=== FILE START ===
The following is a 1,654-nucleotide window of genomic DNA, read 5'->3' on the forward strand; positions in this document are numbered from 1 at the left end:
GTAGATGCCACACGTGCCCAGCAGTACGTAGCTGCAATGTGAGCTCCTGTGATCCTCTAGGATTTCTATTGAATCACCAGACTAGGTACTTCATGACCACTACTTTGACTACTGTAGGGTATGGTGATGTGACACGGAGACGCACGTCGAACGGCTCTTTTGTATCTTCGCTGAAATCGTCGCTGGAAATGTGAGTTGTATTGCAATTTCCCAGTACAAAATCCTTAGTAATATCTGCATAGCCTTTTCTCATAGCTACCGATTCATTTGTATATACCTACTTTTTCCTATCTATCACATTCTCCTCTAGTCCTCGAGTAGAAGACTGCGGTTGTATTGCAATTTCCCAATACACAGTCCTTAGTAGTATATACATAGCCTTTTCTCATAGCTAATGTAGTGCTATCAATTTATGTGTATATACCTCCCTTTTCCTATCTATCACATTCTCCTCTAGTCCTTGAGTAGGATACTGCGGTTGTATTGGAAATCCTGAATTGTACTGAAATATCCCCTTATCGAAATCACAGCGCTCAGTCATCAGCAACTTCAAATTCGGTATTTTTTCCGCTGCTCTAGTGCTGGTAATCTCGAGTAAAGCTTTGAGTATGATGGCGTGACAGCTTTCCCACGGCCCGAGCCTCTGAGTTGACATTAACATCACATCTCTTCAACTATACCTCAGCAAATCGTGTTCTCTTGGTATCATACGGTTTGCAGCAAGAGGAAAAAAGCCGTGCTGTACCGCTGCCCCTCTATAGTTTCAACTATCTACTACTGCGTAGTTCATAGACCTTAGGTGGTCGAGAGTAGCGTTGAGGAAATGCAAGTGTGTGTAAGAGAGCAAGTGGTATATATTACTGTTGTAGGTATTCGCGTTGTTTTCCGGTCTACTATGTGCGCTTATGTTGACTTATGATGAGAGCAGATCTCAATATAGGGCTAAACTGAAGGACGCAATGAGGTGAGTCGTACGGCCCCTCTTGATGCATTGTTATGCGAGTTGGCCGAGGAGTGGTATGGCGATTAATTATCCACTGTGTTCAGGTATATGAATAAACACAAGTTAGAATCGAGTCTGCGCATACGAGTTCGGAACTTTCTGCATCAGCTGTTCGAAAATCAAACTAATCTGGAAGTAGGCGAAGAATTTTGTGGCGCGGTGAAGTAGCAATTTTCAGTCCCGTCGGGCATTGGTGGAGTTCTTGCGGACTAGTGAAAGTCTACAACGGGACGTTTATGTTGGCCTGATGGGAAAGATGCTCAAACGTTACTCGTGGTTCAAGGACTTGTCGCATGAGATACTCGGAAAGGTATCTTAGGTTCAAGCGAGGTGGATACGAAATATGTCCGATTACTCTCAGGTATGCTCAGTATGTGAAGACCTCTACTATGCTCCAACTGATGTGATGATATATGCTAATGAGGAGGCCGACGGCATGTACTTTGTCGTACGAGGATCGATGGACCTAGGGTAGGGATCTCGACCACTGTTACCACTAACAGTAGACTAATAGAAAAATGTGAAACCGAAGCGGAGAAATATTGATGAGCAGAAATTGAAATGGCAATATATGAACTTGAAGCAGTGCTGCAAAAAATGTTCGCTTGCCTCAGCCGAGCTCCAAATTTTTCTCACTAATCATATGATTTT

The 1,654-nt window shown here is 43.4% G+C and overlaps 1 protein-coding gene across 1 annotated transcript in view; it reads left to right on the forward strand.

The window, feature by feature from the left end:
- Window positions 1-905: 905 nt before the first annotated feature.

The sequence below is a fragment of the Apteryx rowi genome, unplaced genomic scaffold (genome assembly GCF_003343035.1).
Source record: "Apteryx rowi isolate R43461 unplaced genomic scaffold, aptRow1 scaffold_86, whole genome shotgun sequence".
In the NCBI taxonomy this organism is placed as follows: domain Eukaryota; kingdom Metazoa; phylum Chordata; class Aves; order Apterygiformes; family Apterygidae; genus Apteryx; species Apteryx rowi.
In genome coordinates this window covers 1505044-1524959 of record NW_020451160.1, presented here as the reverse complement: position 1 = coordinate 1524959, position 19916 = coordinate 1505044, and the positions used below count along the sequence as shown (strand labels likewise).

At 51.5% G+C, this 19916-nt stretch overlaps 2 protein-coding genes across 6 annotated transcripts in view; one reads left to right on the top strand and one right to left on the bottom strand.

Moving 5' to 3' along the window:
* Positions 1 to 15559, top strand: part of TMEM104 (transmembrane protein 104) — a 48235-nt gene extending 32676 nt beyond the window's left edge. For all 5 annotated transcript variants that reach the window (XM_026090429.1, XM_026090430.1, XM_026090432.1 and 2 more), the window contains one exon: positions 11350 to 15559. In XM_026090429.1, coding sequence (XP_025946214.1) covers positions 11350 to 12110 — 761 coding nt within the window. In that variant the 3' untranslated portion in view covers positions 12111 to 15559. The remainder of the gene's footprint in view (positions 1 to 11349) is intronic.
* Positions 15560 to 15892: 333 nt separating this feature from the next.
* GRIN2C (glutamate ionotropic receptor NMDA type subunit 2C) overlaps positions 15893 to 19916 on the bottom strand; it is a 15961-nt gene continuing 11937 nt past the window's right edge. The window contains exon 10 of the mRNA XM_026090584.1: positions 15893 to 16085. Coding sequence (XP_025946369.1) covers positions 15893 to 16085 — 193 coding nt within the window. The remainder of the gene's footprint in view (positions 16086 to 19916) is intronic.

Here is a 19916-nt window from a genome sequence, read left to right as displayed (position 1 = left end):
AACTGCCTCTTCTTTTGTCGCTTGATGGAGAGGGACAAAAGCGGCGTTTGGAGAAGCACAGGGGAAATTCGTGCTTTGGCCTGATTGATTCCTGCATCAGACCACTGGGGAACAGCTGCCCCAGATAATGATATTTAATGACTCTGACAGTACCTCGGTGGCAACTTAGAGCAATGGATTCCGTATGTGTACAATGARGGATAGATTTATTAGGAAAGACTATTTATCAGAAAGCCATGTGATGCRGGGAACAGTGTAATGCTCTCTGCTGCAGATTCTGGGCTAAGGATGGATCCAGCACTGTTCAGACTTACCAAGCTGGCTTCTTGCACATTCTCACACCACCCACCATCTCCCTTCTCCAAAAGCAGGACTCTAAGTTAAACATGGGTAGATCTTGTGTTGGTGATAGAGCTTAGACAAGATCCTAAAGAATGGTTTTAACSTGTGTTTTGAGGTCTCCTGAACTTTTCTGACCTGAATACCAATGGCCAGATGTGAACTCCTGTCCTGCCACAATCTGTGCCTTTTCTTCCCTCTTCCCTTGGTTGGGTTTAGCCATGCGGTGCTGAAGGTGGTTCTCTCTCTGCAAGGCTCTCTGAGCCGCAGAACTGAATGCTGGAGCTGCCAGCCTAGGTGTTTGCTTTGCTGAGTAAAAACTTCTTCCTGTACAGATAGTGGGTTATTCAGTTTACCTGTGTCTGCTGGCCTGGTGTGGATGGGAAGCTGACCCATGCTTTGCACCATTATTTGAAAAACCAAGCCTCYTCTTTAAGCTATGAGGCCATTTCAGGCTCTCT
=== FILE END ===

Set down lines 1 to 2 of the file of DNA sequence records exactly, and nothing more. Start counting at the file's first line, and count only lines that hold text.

The following is a 1,654-nucleotide window of genomic DNA, read 5'->3' on the forward strand; positions in this document are numbered from 1 at the left end:
GTAGATGCCACACGTGCCCAGCAGTACGTAGCTGCAATGTGAGCTCCTGTGATCCTCTAGGATTTCTATTGAATCACCAGACTAGGTACTTCATGACCACTACTTTGACTACTGTAGGGTATGGTGATGTGACACGGAGACGCACGTCGAACGGCTCTTTTGTATCTTCGCTGAAATCGTCGCTGGAAATGTGAGTTGTATTGCAATTTCCCAGTACAAAATCCTTAGTAATATCTGCATAGCCTTTTCTCATAGCTACCGATTCATTTGTATATACCTACTTTTTCCTATCTATCACATTCTCCTCTAGTCCTCGAGTAGAAGACTGCGGTTGTATTGCAATTTCCCAATACACAGTCCTTAGTAGTATATACATAGCCTTTTCTCATAGCTAATGTAGTGCTATCAATTTATGTGTATATACCTCCCTTTTCCTATCTATCACATTCTCCTCTAGTCCTTGAGTAGGATACTGCGGTTGTATTGGAAATCCTGAATTGTACTGAAATATCCCCTTATCGAAATCACAGCGCTCAGTCATCAGCAACTTCAAATTCGGTATTTTTTCCGCTGCTCTAGTGCTGGTAATCTCGAGTAAAGCTTTGAGTATGATGGCGTGACAGCTTTCCCACGGCCCGAGCCTCTGAGTTGACATTAACATCACATCTCTTCAACTATACCTCAGCAAATCGTGTTCTCTTGGTATCATACGGTTTGCAGCAAGAGGAAAAAAGCCGTGCTGTACCGCTGCCCCTCTATAGTTTCAACTATCTACTACTGCGTAGTTCATAGACCTTAGGTGGTCGAGAGTAGCGTTGAGGAAATGCAAGTGTGTGTAAGAGAGCAAGTGGTATATATTACTGTTGTAGGTATTCGCGTTGTTTTCCGGTCTACTATGTGCGCTTATGTTGACTTATGATGAGAGCAGATCTCAATATAGGGCTAAACTGAAGGACGCAATGAGGTGAGTCGTACGGCCCCTCTTGATGCATTGTTATGCGAGTTGGCCGAGGAGTGGTATGGCGATTAATTATCCACTGTGTTCAGGTATATGAATAAACACAAGTTAGAATCGAGTCTGCGCATACGAGTTCGGAACTTTCTGCATCAGCTGTTCGAAAATCAAACTAATCTGGAAGTAGGCGAAGAATTTTGTGGCGCGGTGAAGTAGCAATTTTCAGTCCCGTCGGGCATTGGTGGAGTTCTTGCGGACTAGTGAAAGTCTACAACGGGACGTTTATGTTGGCCTGATGGGAAAGATGCTCAAACGTTACTCGTGGTTCAAGGACTTGTCGCATGAGATACTCGGAAAGGTATCTTAGGTTCAAGCGAGGTGGATACGAAATATGTCCGATTACTCTCAGGTATGCTCAGTATGTGAAGACCTCTACTATGCTCCAACTGATGTGATGATATATGCTAATGAGGAGGCCGACGGCATGTACTTTGTCGTACGAGGATCGATGGACCTAGGGTAGGGATCTCGACCACTGTTACCACTAACAGTAGACTAATAGAAAAATGTGAAACCGAAGCGGAGAAATATTGATGAGCAGAAATTGAAATGGCAATATATGAACTTGAAGCAGTGCTGCAAAAAATGTTCGCTTGCCTCAGCCGAGCTCCAAATTTTTCTCACTAATCATATGATTTT